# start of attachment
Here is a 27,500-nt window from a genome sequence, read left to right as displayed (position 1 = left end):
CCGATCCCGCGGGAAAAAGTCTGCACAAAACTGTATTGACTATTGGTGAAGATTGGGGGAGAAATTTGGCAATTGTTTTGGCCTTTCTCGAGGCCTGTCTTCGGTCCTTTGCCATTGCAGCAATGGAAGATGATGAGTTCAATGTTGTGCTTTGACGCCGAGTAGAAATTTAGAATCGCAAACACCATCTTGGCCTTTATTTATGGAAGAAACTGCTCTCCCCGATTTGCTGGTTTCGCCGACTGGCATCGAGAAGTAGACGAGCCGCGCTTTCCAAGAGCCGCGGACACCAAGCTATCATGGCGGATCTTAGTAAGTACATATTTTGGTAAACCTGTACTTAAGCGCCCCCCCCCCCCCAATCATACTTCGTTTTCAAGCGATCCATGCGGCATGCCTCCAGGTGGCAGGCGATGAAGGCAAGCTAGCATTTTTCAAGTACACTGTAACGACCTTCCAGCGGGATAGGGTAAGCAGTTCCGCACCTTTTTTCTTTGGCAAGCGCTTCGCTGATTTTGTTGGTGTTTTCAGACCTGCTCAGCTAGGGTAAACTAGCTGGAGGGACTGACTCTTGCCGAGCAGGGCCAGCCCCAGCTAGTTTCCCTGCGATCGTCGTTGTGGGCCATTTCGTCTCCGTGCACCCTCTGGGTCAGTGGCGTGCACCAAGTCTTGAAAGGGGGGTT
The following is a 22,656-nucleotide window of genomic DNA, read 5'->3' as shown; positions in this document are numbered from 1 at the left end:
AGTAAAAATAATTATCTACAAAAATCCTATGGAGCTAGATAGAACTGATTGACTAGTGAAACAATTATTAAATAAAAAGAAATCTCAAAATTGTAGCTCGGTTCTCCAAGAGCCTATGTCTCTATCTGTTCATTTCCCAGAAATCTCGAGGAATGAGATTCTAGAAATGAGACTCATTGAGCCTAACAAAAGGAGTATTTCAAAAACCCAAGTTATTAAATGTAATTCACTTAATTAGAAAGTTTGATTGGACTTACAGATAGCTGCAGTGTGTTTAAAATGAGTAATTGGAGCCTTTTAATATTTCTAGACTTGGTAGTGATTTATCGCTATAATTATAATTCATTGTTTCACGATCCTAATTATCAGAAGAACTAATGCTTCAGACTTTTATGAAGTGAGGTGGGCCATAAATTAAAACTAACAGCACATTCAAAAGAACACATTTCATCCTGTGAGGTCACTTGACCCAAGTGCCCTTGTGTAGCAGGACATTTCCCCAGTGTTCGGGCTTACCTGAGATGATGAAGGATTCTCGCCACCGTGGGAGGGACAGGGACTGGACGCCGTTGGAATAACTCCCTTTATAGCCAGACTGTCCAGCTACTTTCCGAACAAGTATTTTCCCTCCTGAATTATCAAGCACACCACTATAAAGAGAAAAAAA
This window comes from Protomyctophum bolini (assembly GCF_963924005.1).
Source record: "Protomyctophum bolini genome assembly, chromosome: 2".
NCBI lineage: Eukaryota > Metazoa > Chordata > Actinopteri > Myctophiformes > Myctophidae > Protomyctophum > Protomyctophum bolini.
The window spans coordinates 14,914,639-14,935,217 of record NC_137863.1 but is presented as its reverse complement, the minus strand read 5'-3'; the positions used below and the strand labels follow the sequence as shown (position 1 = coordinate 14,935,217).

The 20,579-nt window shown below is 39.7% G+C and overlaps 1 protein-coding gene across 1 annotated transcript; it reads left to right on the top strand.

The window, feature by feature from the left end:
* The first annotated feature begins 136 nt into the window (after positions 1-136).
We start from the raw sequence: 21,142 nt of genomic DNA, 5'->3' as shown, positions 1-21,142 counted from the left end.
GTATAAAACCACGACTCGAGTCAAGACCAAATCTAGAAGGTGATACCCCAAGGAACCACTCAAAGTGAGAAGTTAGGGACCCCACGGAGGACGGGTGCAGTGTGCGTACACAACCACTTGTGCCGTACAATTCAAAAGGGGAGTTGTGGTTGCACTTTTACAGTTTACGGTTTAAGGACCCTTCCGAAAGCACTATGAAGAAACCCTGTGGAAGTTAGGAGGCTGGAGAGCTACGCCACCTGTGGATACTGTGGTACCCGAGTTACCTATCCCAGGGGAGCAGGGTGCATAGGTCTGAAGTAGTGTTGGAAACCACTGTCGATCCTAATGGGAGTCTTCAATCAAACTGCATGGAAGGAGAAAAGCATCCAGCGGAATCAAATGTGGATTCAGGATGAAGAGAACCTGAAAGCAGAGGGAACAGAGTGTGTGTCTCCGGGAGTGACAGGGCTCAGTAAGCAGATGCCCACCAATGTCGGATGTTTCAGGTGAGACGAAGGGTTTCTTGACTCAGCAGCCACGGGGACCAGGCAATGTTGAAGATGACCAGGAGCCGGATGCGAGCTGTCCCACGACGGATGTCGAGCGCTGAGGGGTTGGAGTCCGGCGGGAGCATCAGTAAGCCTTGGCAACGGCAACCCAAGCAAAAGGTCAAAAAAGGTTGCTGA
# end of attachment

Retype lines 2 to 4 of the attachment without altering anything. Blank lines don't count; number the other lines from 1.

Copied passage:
CCGATCCCGCGGGAAAAAGTCTGCACAAAACTGTATTGACTATTGGTGAAGATTGGGGGAGAAATTTGGCAATTGTTTTGGCCTTTCTCGAGGCCTGTCTTCGGTCCTTTGCCATTGCAGCAATGGAAGATGATGAGTTCAATGTTGTGCTTTGACGCCGAGTAGAAATTTAGAATCGCAAACACCATCTTGGCCTTTATTTATGGAAGAAACTGCTCTCCCCGATTTGCTGGTTTCGCCGACTGGCATCGAGAAGTAGACGAGCCGCGCTTTCCAAGAGCCGCGGACACCAAGCTATCATGGCGGATCTTAGTAAGTACATATTTTGGTAAACCTGTACTTAAGCGCCCCCCCCCCCCCAATCATACTTCGTTTTCAAGCGATCCATGCGGCATGCCTCCAGGTGGCAGGCGATGAAGGCAAGCTAGCATTTTTCAAGTACACTGTAACGACCTTCCAGCGGGATAGGGTAAGCAGTTCCGCACCTTTTTTCTTTGGCAAGCGCTTCGCTGATTTTGTTGGTGTTTTCAGACCTGCTCAGCTAGGGTAAACTAGCTGGAGGGACTGACTCTTGCCGAGCAGGGCCAGCCCCAGCTAGTTTCCCTGCGATCGTCGTTGTGGGCCATTTCGTCTCCGTGCACCCTCTGGGTCAGTGGCGTGCACCAAGTCTTGAAAGGGGGGTT
The following is a 22,656-nucleotide window of genomic DNA, read 5'->3' as shown; positions in this document are numbered from 1 at the left end:
AGTAAAAATAATTATCTACAAAAATCCTATGGAGCTAGATAGAACTGATTGACTAGTGAAACAATTATTAAATAAAAAGAAATCTCAAAATTGTAGCTCGGTTCTCCAAGAGCCTATGTCTCTATCTGTTCATTTCCCAGAAATCTCGAGGAATGAGATTCTAGAAATGAGACTCATTGAGCCTAACAAAAGGAGTATTTCAAAAACCCAAGTTATTAAATGTAATTCACTTAATTAGAAAGTTTGATTGGACTTACAGATAGCTGCAGTGTGTTTAAAATGAGTAATTGGAGCCTTTTAATATTTCTAGACTTGGTAGTGATTTATCGCTATAATTATAATTCATTGTTTCACGATCCTAATTATCAGAAGAACTAATGCTTCAGACTTTTATGAAGTGAGGTGGGCCATAAATTAAAACTAACAGCACATTCAAAAGAACACATTTCATCCTGTGAGGTCACTTGACCCAAGTGCCCTTGTGTAGCAGGACATTTCCCCAGTGTTCGGGCTTACCTGAGATGATGAAGGATTCTCGCCACCGTGGGAGGGACAGGGACTGGACGCCGTTGGAATAACTCCCTTTATAGCCAGACTGTCCAGCTACTTTCCGAACAAGTATTTTCCCTCCTGAATTATCAAGCACACCACTATAAAGAGAAAAAAA